My wife was a school teacher for 5 years and my mom has been one for over 30. Both have taught in schools where the vast majority of students were poor. On occasion I have had the privilege to meet the children of the sad stories they brought home. I remember the stained clothes of a young girl who smelled of urine because her parents didn’t have the common decency to buy a litter box or keep the cats outside. I remember the sullen dark eyes of little John whose mother would have him committed to a mental hospital during holiday breaks because she didn’t want to bother with him. I remember the feisty crooked smile of little Amy who hid under a bed with her brother as her father shot two people to death in the next room of their trailer. I remember reading their hopes and dreams written and posted on the bulletin board in my wife’s classroom.
On May 17, 1954 the Supreme Court struck down segregation in schools in a nine to nothing decision which stated that “separate educational facilities are inherently unequal.” Chief Justice Warren said:
“In these days, it is doubtful that any child may reasonably be expected to succeed in life if he is denied the opportunity of an education. Such an opportunity, where the state has undertaken to provide it, is a right which must be made available to all on equal terms.”
What breaks my heart is that 53 years later our schools are still separate and still unequal. The sad reality is that few of the hopes and dreams posted on those bulletin boards will ever come true because they face a grossly unequal education system. These children are bound by geography to attend schools overwhelmed by children with problems. With reasonable concern, more affluent areas make rules to keep their children safe from those problems. To break these bonds every child deserves the right to attend a school of their choice, whether it is the local public school or a private one. We can not place the burden of responsibility on the parents ability to afford a home in better school districts or travel long distances to take their children to better schools. School choice can and will repair the brokenness of inequality.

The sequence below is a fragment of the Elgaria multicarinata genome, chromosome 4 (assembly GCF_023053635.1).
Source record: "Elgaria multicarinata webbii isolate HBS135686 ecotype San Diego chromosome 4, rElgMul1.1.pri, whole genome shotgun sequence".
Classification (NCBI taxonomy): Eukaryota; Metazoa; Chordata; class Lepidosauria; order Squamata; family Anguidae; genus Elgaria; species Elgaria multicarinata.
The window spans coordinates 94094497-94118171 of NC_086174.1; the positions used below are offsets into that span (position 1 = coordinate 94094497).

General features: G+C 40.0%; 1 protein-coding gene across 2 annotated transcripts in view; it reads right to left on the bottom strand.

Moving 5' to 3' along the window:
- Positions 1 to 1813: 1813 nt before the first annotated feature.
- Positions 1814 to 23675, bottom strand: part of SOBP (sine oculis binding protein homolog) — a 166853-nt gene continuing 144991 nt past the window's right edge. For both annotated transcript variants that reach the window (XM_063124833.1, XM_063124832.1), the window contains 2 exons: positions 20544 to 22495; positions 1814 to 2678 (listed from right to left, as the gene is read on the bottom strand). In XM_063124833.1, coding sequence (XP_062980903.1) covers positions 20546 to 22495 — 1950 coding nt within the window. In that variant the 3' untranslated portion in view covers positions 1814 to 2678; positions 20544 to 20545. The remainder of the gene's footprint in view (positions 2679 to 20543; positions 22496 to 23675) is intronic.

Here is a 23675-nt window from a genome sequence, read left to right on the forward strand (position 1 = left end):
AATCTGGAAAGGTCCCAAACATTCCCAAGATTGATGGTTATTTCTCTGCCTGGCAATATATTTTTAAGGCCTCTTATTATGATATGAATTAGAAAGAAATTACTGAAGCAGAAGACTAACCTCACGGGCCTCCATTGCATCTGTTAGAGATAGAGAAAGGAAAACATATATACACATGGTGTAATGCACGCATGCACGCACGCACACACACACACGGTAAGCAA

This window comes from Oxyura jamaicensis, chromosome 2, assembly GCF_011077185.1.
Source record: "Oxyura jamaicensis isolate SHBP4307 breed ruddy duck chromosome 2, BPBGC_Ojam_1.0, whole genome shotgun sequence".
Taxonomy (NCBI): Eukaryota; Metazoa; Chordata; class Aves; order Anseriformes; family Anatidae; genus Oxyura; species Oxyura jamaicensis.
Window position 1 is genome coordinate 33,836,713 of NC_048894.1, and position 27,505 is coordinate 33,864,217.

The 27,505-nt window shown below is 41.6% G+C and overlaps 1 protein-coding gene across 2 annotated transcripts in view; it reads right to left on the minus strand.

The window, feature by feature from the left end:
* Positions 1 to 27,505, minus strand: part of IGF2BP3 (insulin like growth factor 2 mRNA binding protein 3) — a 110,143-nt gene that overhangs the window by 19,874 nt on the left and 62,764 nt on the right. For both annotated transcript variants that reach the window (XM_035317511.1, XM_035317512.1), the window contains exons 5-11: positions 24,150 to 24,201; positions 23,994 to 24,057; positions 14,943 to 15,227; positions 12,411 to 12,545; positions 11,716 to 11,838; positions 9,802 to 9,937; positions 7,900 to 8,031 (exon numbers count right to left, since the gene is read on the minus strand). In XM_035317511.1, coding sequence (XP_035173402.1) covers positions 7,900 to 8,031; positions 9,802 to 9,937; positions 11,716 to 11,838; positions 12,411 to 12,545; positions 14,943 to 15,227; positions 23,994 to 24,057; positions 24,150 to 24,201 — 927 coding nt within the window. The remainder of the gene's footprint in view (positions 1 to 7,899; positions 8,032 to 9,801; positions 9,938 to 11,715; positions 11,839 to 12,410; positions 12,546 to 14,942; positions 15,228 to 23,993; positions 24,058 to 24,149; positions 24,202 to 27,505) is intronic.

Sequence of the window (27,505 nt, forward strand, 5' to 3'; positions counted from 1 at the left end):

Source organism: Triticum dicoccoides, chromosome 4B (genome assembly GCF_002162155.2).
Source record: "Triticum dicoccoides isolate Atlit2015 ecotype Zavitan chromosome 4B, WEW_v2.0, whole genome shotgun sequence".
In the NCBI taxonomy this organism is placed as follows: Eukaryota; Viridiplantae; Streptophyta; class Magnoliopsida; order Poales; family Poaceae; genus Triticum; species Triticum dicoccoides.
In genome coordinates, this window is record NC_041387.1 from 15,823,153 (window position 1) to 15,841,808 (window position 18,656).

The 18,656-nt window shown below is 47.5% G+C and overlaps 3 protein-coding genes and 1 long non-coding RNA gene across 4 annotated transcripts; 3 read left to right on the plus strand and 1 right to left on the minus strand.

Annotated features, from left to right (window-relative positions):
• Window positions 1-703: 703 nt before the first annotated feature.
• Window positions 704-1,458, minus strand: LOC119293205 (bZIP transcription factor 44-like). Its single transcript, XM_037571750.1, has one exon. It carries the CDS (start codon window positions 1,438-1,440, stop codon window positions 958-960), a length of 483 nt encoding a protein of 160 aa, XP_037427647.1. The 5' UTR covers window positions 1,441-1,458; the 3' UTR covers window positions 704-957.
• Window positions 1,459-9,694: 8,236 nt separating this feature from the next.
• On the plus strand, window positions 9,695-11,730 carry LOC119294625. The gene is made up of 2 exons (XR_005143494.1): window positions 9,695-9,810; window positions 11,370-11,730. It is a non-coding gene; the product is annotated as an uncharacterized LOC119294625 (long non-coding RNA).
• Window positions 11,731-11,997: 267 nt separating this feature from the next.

The unbridled creativity and compassion of our nation’s teachers can solve many of the problems those in poverty face. Their skill and determination should not be corralled by the bureaucracy and petty turf wars built into our current system. It is no wonder why so many teachers burn out so quickly. These teachers should be able to open schools in a competitive marketplace where good school programs succeed and bad programs fail.
As always, shrill voices rise to defend the status quo. They call this risky and they call it a threat to public schools. They ignore the fact that 7 different studies have shown that students that switch to private schools under voucher programs show improved test scores AND the test scores of the students who stay behind at the public schools also improve. Nobody is left behind. Competition forces everyone out of old habits to make needed changes ignored for years. History has shown that dumping billions upon billions of dollars into failed school systems hasn’t improved test scores at all. A mountain of evidence supporting school choice rises before them, but these patrons of the past defend the status quo.
They also ignore the fact that Milwaukee has had school vouchers for 17 years. They ignore that Cleveland and Washington D.C. have school vouchers, and when it came time to rebuild the tattered schools of New Orleans’, the choice was clear: Vouchers and School Choice. They ignore the fact that Sweden, Belgium, the Netherlands, and Ireland all have nationwide voucher and school choice programs. None have gone back to our old system. All of these countries not only outperform our students, they are getting further ahead every year. The only risk is to expect our children to compete in the future marketplace with a school system based in the past.
What is the status quo? I am embarrassed to say that our country is ranked 22nd in the industrialized world in education and we are falling further behind every year. We see drop out rates in many poor school districts surging past 50% and 60%. Can you look into the desperate eyes of our nation’s poor children and tell them that they don’t deserve the right to choose a better school? Can you continue to herd them into the same failing school year after year without remorse? I can not, and I will not stand idly by while injustice goes unanswered. To claim that shuffling them along the same failed pathway is fair and equal is absurd and offensive. Schools separated by geography are inherently unequal.
So I repeat the words of the Supreme Court that education “is a right which must be made available to all on equal terms.” Equal does not mean taking from some it means giving to all. Equal means that every parent and child has a choice and equal funding to attend the school that most meets their needs. Equal means that hopes and dreams are not a faded sheet of paper on a bulletin board soon to be thrown away. We must have equality, we must have vouchers, we must have school choice.